Distinguishing between motility regulation and directional guidance through modelling and simulation
Anna Cai (Mathematics and Statistics, University of Melbourne)
(June 19, 2006 10:30 AM - 11:30 AM)
This work is based on the experimental observations of migration of neurons in the presence of a signalling molecule known as Slit, found in the migratory path. Experiments by Ward et al [J.Neurosci, 2003, 23(12):5170-5177] in vitro involved a circular tissue explant containing many neurons, placed in the proximity of a Slit source. In the absence of a Slit source, the neurons migrated away from the explant in a radially symmetric fashion. When Slit was present asymmetric distributions of neurons over time were observed, pointing to a possible inhibitory or repulsive role of Slit. We have used population models and individual nearest neighbour random walk models to match experimental observations of the cell distributions and individual cell tracks. This talk describes preliminary results of one and two-dimensional models.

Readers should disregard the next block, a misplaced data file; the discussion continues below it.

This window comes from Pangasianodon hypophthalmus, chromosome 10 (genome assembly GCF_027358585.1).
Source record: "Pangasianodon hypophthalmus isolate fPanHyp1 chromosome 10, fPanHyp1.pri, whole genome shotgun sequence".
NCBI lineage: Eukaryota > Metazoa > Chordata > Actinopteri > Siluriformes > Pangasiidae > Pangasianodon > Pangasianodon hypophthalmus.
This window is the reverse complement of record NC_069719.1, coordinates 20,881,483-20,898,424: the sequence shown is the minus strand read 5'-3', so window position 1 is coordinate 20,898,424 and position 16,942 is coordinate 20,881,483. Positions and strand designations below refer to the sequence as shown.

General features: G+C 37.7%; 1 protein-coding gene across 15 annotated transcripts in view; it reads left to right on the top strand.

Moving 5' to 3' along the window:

Numerous cell migration processes exhibit travelling waves, from tumour cell invasion to wound healing. Using a wound healing assay, we model contact inhibited cell motility and cell proliferation with both continuum and discrete techniques. Imaging analysis shows that cells at the healing wavefront tend to be more motile compared to the cells behind the wavefront. This work has applications to the modelling of cell migration where diffusion and proliferation are the dominant mechanisms. We use both a modified Fisher equation, and an interacting population model to match simulation outputs with experimental data. Discrete simulations of reaction diffusion equations using continuous time random walkers will be also discussed.